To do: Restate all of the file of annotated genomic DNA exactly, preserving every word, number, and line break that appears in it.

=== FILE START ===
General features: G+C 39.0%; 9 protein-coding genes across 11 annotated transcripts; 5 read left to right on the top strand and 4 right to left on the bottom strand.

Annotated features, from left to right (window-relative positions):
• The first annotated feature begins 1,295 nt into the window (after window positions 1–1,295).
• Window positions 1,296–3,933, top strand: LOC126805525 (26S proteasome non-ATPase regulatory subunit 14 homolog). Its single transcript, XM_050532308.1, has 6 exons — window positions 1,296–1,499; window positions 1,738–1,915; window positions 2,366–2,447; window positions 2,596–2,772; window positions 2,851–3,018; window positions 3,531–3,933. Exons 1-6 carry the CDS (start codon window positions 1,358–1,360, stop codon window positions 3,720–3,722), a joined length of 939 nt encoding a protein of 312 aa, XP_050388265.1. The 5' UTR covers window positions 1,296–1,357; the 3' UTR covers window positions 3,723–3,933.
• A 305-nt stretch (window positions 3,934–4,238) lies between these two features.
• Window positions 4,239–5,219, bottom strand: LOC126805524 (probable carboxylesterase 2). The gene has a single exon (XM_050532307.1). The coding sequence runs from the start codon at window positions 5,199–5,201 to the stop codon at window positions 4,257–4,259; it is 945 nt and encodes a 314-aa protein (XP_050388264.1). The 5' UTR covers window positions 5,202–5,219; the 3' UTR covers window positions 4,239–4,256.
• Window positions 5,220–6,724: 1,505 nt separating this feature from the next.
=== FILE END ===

General features: G+C 39.0%; 9 protein-coding genes across 11 annotated transcripts; 5 read left to right on the top strand and 4 right to left on the bottom strand.

Annotated features, from left to right (window-relative positions):
• The first annotated feature begins 1,295 nt into the window (after window positions 1–1,295).
• Window positions 1,296–3,933, top strand: LOC126805525 (26S proteasome non-ATPase regulatory subunit 14 homolog). Its single transcript, XM_050532308.1, has 6 exons — window positions 1,296–1,499; window positions 1,738–1,915; window positions 2,366–2,447; window positions 2,596–2,772; window positions 2,851–3,018; window positions 3,531–3,933. Exons 1-6 carry the CDS (start codon window positions 1,358–1,360, stop codon window positions 3,720–3,722), a joined length of 939 nt encoding a protein of 312 aa, XP_050388265.1. The 5' UTR covers window positions 1,296–1,357; the 3' UTR covers window positions 3,723–3,933.
• A 305-nt stretch (window positions 3,934–4,238) lies between these two features.
• Window positions 4,239–5,219, bottom strand: LOC126805524 (probable carboxylesterase 2). The gene has a single exon (XM_050532307.1). The coding sequence runs from the start codon at window positions 5,199–5,201 to the stop codon at window positions 4,257–4,259; it is 945 nt and encodes a 314-aa protein (XP_050388264.1). The 5' UTR covers window positions 5,202–5,219; the 3' UTR covers window positions 4,239–4,256.
• Window positions 5,220–6,724: 1,505 nt separating this feature from the next.